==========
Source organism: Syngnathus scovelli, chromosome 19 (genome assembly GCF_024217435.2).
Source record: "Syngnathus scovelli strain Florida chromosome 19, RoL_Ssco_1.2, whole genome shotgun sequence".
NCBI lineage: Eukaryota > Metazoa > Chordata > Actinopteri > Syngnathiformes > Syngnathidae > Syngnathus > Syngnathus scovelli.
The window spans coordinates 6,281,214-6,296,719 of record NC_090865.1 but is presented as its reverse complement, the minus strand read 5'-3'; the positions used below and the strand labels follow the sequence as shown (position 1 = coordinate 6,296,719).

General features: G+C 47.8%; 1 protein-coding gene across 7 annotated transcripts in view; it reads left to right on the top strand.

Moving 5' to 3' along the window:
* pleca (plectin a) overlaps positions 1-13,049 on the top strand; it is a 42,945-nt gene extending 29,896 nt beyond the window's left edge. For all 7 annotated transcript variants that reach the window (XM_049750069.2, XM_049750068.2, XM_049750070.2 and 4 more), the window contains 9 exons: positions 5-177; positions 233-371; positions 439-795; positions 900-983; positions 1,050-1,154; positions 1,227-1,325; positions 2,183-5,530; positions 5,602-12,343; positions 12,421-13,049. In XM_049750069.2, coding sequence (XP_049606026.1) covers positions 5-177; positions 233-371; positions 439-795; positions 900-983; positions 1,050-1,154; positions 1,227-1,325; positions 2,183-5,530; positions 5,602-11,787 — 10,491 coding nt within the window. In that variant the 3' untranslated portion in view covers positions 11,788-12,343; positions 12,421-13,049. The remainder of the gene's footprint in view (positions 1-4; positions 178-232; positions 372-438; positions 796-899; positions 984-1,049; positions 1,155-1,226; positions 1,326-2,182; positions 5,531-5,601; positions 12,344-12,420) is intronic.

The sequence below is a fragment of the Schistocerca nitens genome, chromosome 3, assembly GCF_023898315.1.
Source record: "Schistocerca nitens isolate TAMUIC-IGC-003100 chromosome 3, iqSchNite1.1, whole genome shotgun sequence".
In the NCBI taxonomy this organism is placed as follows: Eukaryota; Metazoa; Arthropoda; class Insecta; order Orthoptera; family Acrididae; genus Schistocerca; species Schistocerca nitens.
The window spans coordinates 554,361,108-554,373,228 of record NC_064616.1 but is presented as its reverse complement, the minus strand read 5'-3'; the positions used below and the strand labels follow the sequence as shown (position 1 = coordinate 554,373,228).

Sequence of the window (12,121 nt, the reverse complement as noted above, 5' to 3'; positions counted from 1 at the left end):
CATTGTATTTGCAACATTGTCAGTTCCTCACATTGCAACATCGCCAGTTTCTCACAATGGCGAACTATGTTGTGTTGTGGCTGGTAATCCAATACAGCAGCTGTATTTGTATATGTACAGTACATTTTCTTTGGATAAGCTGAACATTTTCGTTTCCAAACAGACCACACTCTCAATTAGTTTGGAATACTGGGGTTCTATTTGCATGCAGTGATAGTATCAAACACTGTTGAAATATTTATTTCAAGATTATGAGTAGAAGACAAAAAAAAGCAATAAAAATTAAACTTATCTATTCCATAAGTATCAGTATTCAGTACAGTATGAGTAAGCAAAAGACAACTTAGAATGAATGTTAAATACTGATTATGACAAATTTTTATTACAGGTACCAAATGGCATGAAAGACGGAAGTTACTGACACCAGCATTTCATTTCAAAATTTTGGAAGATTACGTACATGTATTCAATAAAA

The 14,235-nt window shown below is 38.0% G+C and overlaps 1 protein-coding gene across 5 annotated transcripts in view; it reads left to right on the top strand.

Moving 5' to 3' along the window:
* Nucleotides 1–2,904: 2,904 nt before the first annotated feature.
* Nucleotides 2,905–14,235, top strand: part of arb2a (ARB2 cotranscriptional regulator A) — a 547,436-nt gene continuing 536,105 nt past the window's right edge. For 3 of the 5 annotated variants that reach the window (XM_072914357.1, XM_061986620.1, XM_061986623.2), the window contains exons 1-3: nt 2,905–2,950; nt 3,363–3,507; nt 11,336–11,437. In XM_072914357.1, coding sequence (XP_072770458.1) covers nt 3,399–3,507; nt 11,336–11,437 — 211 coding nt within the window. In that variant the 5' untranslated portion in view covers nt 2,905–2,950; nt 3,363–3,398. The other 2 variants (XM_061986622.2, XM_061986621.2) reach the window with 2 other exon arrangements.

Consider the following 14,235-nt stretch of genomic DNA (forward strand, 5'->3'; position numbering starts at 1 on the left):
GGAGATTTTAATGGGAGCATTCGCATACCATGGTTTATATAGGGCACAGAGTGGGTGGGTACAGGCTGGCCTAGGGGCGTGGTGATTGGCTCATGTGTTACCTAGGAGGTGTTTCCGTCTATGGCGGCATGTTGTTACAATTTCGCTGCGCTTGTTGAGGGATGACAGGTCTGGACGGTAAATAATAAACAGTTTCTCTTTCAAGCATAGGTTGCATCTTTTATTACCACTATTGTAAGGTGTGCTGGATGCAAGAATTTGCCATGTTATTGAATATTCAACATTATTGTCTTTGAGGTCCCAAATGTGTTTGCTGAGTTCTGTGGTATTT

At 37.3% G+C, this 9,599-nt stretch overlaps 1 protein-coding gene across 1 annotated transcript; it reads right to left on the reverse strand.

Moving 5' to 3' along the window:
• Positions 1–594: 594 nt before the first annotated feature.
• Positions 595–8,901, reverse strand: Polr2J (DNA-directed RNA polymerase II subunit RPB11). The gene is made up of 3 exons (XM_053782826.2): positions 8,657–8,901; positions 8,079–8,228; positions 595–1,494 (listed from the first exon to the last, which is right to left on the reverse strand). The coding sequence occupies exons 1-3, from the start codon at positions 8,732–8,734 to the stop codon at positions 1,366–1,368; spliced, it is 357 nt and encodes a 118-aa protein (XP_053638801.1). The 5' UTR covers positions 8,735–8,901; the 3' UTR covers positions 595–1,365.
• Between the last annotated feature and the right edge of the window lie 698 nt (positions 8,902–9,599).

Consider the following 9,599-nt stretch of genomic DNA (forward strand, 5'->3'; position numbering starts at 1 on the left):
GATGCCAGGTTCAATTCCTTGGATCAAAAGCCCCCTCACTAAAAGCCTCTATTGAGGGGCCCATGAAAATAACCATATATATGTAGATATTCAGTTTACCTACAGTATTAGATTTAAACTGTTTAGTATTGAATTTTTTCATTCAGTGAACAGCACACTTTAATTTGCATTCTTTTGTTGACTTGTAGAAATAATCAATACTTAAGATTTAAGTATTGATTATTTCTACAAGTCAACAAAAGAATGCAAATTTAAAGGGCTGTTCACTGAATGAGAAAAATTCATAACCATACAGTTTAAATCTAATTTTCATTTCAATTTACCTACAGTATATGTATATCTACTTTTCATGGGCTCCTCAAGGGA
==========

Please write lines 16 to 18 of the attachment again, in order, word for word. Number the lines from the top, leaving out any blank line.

* Nucleotides 1–2,904: 2,904 nt before the first annotated feature.
* Nucleotides 2,905–14,235, top strand: part of arb2a (ARB2 cotranscriptional regulator A) — a 547,436-nt gene continuing 536,105 nt past the window's right edge. For 3 of the 5 annotated variants that reach the window (XM_072914357.1, XM_061986620.1, XM_061986623.2), the window contains exons 1-3: nt 2,905–2,950; nt 3,363–3,507; nt 11,336–11,437. In XM_072914357.1, coding sequence (XP_072770458.1) covers nt 3,399–3,507; nt 11,336–11,437 — 211 coding nt within the window. In that variant the 5' untranslated portion in view covers nt 2,905–2,950; nt 3,363–3,398. The other 2 variants (XM_061986622.2, XM_061986621.2) reach the window with 2 other exon arrangements.

Consider the following 14,235-nt stretch of genomic DNA (forward strand, 5'->3'; position numbering starts at 1 on the left):